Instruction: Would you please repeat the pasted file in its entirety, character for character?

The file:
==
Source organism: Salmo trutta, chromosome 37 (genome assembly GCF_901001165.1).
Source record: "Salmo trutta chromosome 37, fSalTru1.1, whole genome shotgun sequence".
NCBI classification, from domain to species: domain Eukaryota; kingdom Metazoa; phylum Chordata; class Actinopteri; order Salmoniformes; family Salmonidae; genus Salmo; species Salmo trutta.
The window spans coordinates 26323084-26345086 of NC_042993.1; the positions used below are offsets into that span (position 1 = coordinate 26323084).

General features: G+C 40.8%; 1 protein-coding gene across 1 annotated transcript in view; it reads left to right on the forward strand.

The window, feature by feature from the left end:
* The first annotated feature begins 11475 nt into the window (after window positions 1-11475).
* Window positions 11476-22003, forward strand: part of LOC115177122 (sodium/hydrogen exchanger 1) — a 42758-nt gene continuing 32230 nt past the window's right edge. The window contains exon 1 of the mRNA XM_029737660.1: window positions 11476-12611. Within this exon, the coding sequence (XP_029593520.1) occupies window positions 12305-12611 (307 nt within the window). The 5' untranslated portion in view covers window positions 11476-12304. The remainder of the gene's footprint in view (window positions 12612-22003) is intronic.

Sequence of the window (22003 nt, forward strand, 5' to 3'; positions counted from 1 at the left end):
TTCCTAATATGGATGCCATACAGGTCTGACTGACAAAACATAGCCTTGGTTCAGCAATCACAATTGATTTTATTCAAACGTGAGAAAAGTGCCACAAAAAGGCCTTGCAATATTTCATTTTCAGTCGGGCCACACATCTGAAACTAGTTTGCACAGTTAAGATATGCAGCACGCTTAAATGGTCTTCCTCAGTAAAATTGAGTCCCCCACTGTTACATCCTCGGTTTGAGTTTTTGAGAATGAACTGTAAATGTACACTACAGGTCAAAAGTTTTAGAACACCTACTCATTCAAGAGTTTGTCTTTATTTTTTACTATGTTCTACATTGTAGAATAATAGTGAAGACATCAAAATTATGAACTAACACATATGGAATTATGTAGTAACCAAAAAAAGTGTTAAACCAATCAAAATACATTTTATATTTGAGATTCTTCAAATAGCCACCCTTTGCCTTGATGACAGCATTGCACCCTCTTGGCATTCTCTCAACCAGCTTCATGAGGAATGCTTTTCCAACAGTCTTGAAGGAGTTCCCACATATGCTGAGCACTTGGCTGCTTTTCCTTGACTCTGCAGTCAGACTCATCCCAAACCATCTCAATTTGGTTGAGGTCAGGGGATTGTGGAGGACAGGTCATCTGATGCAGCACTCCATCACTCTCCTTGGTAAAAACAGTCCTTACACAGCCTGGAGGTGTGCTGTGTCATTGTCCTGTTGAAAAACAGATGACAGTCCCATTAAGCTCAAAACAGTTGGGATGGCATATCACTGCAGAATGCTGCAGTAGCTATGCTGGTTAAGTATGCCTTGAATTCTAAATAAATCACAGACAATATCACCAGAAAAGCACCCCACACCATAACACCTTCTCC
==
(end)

Source organism: Salmo trutta, chromosome 37 (genome assembly GCF_901001165.1).
Source record: "Salmo trutta chromosome 37, fSalTru1.1, whole genome shotgun sequence".
NCBI classification, from domain to species: domain Eukaryota; kingdom Metazoa; phylum Chordata; class Actinopteri; order Salmoniformes; family Salmonidae; genus Salmo; species Salmo trutta.
The window spans coordinates 26323084-26345086 of NC_042993.1; the positions used below are offsets into that span (position 1 = coordinate 26323084).

General features: G+C 40.8%; 1 protein-coding gene across 1 annotated transcript in view; it reads left to right on the forward strand.

The window, feature by feature from the left end:
* The first annotated feature begins 11475 nt into the window (after window positions 1-11475).
* Window positions 11476-22003, forward strand: part of LOC115177122 (sodium/hydrogen exchanger 1) — a 42758-nt gene continuing 32230 nt past the window's right edge. The window contains exon 1 of the mRNA XM_029737660.1: window positions 11476-12611. Within this exon, the coding sequence (XP_029593520.1) occupies window positions 12305-12611 (307 nt within the window). The 5' untranslated portion in view covers window positions 11476-12304. The remainder of the gene's footprint in view (window positions 12612-22003) is intronic.

Sequence of the window (22003 nt, forward strand, 5' to 3'; positions counted from 1 at the left end):
TTCCTAATATGGATGCCATACAGGTCTGACTGACAAAACATAGCCTTGGTTCAGCAATCACAATTGATTTTATTCAAACGTGAGAAAAGTGCCACAAAAAGGCCTTGCAATATTTCATTTTCAGTCGGGCCACACATCTGAAACTAGTTTGCACAGTTAAGATATGCAGCACGCTTAAATGGTCTTCCTCAGTAAAATTGAGTCCCCCACTGTTACATCCTCGGTTTGAGTTTTTGAGAATGAACTGTAAATGTACACTACAGGTCAAAAGTTTTAGAACACCTACTCATTCAAGAGTTTGTCTTTATTTTTTACTATGTTCTACATTGTAGAATAATAGTGAAGACATCAAAATTATGAACTAACACATATGGAATTATGTAGTAACCAAAAAAAGTGTTAAACCAATCAAAATACATTTTATATTTGAGATTCTTCAAATAGCCACCCTTTGCCTTGATGACAGCATTGCACCCTCTTGGCATTCTCTCAACCAGCTTCATGAGGAATGCTTTTCCAACAGTCTTGAAGGAGTTCCCACATATGCTGAGCACTTGGCTGCTTTTCCTTGACTCTGCAGTCAGACTCATCCCAAACCATCTCAATTTGGTTGAGGTCAGGGGATTGTGGAGGACAGGTCATCTGATGCAGCACTCCATCACTCTCCTTGGTAAAAACAGTCCTTACACAGCCTGGAGGTGTGCTGTGTCATTGTCCTGTTGAAAAACAGATGACAGTCCCATTAAGCTCAAAACAGTTGGGATGGCATATCACTGCAGAATGCTGCAGTAGCTATGCTGGTTAAGTATGCCTTGAATTCTAAATAAATCACAGACAATATCACCAGAAAAGCACCCCACACCATAACACCTTCTCC